I am not surprised for either the concentration or that LSU is leading the way. Carbon capture is the new phase in oil.

LSU announced last month it became the first university in the country to offer a formal concentration in carbon capture, utilization and storage — a technology lauded by state leaders and industry experts despite recent controversy in the public eye — through its petroleum engineering department. Carbon capture and sequestration is a process in which carbon output from a plant is captured, compressed and sent via pipeline deep underground to be stored, rather than emitted into the atmosphere. The technology has grown in popularity in recent years after Congress approved $3.5 billion to support carbon capture and sequestration projects as a means of reducing greenhouse gas emissions. Louisiana in particular has become a hotbed for these projects because of its ideal geological conditions and preexisting industrial infrastructure and expertise, according to Karsten Thompson, chair of the LSU Craft & Hawkins Department of Petroleum Engineering. “This is an emerging field that we believe is going to be really big,” Thompson said. “It meshes with a lot of [students] that are growing up at a time where they’re more aware of the environment and want to do something about the climate.”

I presume other engineering majors can take it but it fits right into what the governor wants.

Gov. John Bel Edwards has been a staunch proponent of the technology as well, saying it’s a necessary step to transition away from fossil fuels. “As I’ve said many times, I believe in the safety and the science that underlies carbon capture and sequestration. I know it is an essential part not just to our climate action plan here in Louisiana to reduce greenhouse gas emissions to net zero by 2050, but really the plans for our country and the world,” Edwards said during a call-in radio show Dec. 21. In LSU’s concentration, students can take classes in underground geological storage, natural gas engineering and geophysics in addition to the typical curriculum, like drilling technology and reservoir simulation. Thompson explained that many of the skills learned in the department transfer easily over to carbon capture projects. “We’ve got all the experience of drilling thousands of feet down, whether it’s offshore, onshore, in a shale or in the sandstones,” Thompson said. “There’s differences for the CO2, but it’s kind of in our wheelhouse to do all that part of it.”

There are students in the concentration now with some to graduate in May. Petroleum companies have indicated the wioll hire them.

Seventeen students are currently enrolled in the CCUS concentration, four of whom are expected to graduate in May. Thompson said his department made the decision to add the curriculum after companies like ExxonMobil and Chevron expressed interest in hiring students with CCS expertise. “Everybody we talked to was really eager to have students with that expertise graduating straight out of school, so that encouraged us to give that opportunity,” he said. The technology hasn’t come without controversy. Environmental groups have criticized the method as an expensive, ineffective means of prolonging the fossil fuel industry rather than investing in technology for renewable energy. Some Louisiana residents who live near upcoming projects have voiced fear for their safety. One such project is a $4.5-billion hydrogen manufacturing plant slated for Ascension Parish by Air Products, a global gas supply company. The plant’s carbon waste will be compressed into a liquid and shot through a 37-mile pipeline below Lake Maurepas. Residents in Livingston, Tangipahoa, St. John the Baptist and elsewhere have shown up in droves to meetings in recent months to protest the operation. Some worry the pipeline will rupture, much like the one in Statartia, Mississippi, that hospitalized nearly 50 people. Others fear the seismic tests and injection wells will kill off the ecosystem. Many point to previous examples of major industries coming in and creating disaster.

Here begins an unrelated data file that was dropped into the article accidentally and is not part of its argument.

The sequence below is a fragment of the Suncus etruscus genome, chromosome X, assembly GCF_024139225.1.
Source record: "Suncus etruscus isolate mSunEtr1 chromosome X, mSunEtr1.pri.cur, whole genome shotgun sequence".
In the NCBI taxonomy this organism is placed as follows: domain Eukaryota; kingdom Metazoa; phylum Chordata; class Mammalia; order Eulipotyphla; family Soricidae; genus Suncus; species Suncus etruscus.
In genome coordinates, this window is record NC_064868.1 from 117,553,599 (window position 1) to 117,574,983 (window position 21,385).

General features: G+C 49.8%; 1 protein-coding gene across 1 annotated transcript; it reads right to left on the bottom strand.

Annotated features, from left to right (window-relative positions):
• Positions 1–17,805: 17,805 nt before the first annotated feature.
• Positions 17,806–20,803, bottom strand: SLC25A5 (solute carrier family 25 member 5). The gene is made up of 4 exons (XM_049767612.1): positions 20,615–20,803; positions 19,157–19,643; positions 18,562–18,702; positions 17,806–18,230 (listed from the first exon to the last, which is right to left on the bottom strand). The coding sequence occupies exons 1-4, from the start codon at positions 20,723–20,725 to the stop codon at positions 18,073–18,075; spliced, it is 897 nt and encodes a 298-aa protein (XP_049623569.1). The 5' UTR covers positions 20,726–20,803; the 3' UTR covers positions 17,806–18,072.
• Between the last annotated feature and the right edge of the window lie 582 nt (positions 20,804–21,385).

There may be opposition but the procedure usually wins in the end.

Local governments’ efforts to keep out carbon capture projects have appeared fruitless. Livingston Parish enacted a moratorium against injection wells last fall to keep Air Products and another carbon capture project out, but that effort proved unsuccessful after the company sued the parish and successfully won a preliminary injunction. The company and Livingston Parish agreed to settle shortly after. Thompson said the petroleum engineering department will continue to adapt its curriculum as industry and its technology changes — he said someday it’ll likely drop the name “petroleum engineering” entirely for a more appropriate name like geosystems engineering. “I think everybody expects that the world’s use of petroleum will decline sometime in the future,” Thompson said. “It’s a matter of what’s that time horizon and adjusting to fit that. At some point down the road, we’ll probably be the Department of whatever-you-want-to-call-it. Geo-something engineering.”

While I agree it is prolonging drilling, it also is working to remove harmful products. It is a new process that we don’t know what the final results will be.

A new concentration at LSU – first in the country
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